Practice makes perfect

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Photo: Kris Krüg

It was Malcolm Gladwell in his book Outliers who popularised the idea of the 10,000 hour rule – the notion, supported by a weight of scientific research, that it takes 10,000 hours of focused practice to become an expert in anything.

Quite often people who aspire to be writers ask me for advice. They will say things like: “I have been thinking of writing a book …” It’s as though they are asking for my permission. And, though it’s clearly not mine to give, I say to them ‘yes, if that’s what you want to do please go ahead, start writing now, without delay.’

But they are worried that it won’t be any good, that the great book which is inside their head might turn out to be a bad book when it’s on the page. And they are right to worry – it probably won’t be any good, there’s a strong chance it will be terrible. But that’s not the point, the point is that they will have taken the first steps on a long road, the road to learning a skill.

Some people are disappointed on hearing the news that it will take them time to become good writers. They don’t want to practice, they want to be great right now – straight out of the box. Perhaps they think they already are great – they shared a few scraps with their friends, their partner, someone, and they were assured more perfect prose had never been written.

So it can be deflating to realise that becoming a good writer is like becoming a good anything else, it takes hard work and hours of practice. But, personally, I find the 10,000 hour rule to be a positive idea, it’s very democratizing.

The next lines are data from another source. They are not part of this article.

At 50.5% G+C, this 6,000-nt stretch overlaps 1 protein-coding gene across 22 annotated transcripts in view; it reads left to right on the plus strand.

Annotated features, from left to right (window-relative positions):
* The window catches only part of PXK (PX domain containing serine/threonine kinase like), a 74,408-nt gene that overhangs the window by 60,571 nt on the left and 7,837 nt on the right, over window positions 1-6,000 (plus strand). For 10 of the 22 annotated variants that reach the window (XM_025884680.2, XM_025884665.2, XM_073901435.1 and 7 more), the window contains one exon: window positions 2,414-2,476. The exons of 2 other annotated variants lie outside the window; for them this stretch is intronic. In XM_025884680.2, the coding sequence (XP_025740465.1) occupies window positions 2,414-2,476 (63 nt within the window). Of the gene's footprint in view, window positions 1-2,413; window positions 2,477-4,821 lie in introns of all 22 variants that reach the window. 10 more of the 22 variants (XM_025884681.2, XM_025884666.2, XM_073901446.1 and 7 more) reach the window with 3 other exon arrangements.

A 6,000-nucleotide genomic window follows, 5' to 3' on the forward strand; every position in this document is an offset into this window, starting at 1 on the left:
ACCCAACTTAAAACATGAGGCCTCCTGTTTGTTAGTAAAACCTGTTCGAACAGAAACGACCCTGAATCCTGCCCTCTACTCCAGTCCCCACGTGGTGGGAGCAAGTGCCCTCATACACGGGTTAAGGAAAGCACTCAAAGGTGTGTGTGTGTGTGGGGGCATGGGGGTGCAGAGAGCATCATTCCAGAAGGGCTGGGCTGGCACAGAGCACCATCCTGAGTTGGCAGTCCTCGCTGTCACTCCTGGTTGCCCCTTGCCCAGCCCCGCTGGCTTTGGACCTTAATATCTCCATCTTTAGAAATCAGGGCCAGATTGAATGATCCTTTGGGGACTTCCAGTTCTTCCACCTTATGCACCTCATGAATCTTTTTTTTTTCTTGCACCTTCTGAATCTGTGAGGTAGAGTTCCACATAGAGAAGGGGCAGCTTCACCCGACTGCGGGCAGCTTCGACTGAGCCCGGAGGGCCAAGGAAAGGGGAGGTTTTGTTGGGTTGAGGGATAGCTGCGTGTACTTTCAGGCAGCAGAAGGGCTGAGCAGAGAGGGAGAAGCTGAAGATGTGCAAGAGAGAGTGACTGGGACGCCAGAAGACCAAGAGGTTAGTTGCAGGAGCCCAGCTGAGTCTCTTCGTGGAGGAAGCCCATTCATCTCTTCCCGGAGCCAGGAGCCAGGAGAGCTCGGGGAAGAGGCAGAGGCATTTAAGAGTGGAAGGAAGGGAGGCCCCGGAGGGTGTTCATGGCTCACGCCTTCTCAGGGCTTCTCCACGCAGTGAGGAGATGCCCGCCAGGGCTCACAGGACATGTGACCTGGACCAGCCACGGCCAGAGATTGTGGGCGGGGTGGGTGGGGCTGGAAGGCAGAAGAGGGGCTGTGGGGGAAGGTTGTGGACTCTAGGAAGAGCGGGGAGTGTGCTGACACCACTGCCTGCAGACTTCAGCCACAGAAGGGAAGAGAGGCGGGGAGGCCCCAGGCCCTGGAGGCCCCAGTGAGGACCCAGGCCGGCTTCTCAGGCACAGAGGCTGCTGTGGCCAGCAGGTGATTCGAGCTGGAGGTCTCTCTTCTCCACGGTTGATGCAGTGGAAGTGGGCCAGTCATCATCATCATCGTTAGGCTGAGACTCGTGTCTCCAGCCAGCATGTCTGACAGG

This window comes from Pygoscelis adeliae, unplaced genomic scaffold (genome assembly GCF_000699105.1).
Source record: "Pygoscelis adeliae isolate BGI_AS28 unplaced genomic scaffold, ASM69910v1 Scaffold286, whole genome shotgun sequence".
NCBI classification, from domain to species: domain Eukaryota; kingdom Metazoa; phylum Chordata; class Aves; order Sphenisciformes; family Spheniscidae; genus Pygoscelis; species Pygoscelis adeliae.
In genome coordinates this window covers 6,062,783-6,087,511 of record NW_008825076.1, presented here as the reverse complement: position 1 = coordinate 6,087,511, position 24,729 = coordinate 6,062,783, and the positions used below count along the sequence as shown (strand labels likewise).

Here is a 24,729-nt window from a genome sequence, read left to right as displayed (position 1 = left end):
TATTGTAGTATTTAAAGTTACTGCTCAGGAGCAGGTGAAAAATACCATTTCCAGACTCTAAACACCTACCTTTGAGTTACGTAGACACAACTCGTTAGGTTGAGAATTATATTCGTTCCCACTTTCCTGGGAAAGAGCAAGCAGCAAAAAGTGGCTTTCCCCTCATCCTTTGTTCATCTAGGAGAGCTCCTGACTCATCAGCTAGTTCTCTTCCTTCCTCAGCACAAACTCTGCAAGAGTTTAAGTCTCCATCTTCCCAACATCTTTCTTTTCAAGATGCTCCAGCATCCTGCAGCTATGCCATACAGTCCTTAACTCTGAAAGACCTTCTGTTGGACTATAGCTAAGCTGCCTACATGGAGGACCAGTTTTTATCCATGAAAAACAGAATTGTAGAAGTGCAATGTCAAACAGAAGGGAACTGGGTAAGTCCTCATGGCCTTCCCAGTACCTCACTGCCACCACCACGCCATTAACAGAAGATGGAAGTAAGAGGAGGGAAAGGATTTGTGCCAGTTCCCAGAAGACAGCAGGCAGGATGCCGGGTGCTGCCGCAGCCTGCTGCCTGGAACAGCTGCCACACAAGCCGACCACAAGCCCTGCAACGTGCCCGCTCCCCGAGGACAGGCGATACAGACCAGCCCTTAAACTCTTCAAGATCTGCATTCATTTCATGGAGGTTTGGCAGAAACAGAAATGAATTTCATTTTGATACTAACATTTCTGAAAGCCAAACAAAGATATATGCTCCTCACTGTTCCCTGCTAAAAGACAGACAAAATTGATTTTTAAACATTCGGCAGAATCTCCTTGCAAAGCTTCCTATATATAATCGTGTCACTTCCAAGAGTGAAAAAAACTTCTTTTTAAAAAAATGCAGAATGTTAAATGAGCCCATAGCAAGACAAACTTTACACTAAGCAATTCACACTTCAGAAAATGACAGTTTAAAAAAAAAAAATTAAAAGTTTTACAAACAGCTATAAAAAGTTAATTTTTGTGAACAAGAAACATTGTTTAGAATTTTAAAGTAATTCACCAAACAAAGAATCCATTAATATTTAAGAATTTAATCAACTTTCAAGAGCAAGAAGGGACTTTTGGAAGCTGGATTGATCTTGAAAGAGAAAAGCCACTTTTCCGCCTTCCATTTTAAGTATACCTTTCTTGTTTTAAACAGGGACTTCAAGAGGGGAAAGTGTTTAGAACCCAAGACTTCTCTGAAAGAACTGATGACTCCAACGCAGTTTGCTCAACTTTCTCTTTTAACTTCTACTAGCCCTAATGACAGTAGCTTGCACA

It destroys the idea of exceptionalism, you don’t have to have been born a genius, you don’t even have to have been born rich or privileged or gone to the right school or university, though these things will help you hugely when trying to break into the exclusive world of top end publishing. To be a good writer what you need is practice and lots of it.

The Chinese say: “The best time to plant a tree is 20 years ago. The second best time is now.”

So get on and start writing. Eventually you will get good.

puacoverWhy not take a look at my rom com The Pick-Up Artist on Amazon and read the early reviews? ‘Loved this book, a bloke’s view of the dating game, made me laugh out loud.’

To give it a go click here in the UK and click here in the USA.

4 thoughts on “Practice makes perfect”

  1. Thank you specifying how long it takes to be good at something, Chris. I now feel brilliant, having passed the 10.000 hour mark a while ago. But poor Jaye (a relative beginner) is only half way there.
    Still, it gives you inspiration of a kind, I suppose!

    1. Ha – we’ve both got Malcolm to thank for that figure I think. And don’t forget, he’s talking about what top experts all seem to have in common – that level of practice. There’s increments on the way, I know I have gradually improved as a writer and, hopefully, am still improving!

  2. I completely agree with this. It baffles me that most people wouldn’t pick up a violin and expect to be wonderful from the very beginning but expect to write bestsellers as soon as they have time.

    1. Thanks JM, that’s a great analogy. People wouldn’t expect to pick up a paintbrush for the first time and knock out a Rembrant either but some do seem to think writing is different.

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